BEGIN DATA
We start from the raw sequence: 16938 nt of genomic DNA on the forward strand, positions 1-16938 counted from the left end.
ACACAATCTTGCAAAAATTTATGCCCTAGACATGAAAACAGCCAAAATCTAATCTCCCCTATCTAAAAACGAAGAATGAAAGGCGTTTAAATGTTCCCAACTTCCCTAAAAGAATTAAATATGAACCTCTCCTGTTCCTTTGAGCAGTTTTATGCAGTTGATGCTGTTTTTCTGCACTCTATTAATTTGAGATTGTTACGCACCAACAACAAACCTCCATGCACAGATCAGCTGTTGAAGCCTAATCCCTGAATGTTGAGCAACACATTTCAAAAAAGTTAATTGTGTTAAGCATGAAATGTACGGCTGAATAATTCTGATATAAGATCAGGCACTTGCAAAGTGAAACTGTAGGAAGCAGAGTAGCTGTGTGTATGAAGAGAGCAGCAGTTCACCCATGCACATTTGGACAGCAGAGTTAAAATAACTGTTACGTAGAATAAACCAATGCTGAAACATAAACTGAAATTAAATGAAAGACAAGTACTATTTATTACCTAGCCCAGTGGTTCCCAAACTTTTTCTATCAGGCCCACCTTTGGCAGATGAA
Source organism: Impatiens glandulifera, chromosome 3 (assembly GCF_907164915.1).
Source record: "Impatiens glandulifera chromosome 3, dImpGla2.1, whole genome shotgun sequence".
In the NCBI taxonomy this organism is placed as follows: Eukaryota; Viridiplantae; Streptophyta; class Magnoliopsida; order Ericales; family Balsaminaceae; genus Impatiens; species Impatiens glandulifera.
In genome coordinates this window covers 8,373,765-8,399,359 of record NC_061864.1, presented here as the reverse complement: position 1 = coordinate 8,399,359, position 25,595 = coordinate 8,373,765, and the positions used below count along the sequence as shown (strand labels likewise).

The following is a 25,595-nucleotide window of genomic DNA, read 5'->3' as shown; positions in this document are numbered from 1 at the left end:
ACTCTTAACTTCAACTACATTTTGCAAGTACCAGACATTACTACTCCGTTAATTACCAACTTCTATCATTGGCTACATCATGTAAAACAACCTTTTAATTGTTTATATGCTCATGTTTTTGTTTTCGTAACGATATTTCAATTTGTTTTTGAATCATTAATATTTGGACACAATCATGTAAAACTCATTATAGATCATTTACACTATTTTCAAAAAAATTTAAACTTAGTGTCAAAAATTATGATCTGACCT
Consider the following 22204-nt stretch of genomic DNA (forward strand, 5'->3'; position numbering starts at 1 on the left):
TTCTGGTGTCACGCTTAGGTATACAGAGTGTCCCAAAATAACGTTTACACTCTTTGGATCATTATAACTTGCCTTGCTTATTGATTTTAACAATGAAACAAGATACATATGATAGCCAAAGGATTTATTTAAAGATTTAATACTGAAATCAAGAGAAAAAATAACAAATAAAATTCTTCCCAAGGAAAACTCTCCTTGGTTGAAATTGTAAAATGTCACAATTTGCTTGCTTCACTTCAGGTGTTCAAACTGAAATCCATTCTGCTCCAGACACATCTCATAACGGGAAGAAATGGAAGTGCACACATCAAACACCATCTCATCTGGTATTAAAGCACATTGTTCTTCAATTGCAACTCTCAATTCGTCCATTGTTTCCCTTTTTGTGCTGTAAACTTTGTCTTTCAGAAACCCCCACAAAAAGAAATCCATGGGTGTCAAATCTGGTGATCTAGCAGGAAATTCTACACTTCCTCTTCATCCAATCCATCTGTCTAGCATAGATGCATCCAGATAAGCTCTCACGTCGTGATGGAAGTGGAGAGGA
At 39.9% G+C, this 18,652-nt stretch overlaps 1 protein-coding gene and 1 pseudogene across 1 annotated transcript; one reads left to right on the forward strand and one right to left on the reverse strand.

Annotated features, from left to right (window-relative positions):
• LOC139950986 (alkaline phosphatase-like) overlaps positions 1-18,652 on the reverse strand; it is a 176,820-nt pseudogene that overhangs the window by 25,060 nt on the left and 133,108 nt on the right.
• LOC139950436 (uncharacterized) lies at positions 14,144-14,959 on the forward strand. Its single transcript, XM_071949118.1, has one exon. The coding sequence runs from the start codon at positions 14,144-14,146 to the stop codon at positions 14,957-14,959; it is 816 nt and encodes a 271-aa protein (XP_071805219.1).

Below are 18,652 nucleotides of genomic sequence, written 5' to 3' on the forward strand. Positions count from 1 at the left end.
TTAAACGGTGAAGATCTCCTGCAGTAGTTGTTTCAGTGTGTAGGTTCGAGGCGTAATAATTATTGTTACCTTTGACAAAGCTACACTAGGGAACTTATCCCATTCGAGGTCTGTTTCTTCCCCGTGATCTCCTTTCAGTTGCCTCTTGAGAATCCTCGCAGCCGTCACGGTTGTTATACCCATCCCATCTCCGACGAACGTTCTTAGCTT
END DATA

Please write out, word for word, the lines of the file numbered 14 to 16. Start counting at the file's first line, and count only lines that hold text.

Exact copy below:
• LOC139950436 (uncharacterized) lies at positions 14,144-14,959 on the forward strand. Its single transcript, XM_071949118.1, has one exon. The coding sequence runs from the start codon at positions 14,144-14,146 to the stop codon at positions 14,957-14,959; it is 816 nt and encodes a 271-aa protein (XP_071805219.1).

Below are 18,652 nucleotides of genomic sequence, written 5' to 3' on the forward strand. Positions count from 1 at the left end.
TTAAACGGTGAAGATCTCCTGCAGTAGTTGTTTCAGTGTGTAGGTTCGAGGCGTAATAATTATTGTTACCTTTGACAAAGCTACACTAGGGAACTTATCCCATTCGAGGTCTGTTTCTTCCCCGTGATCTCCTTTCAGTTGCCTCTTGAGAATCCTCGCAGCCGTCACGGTTGTTATACCCATCCCATCTCCGACGAACGTTCTTAGCTT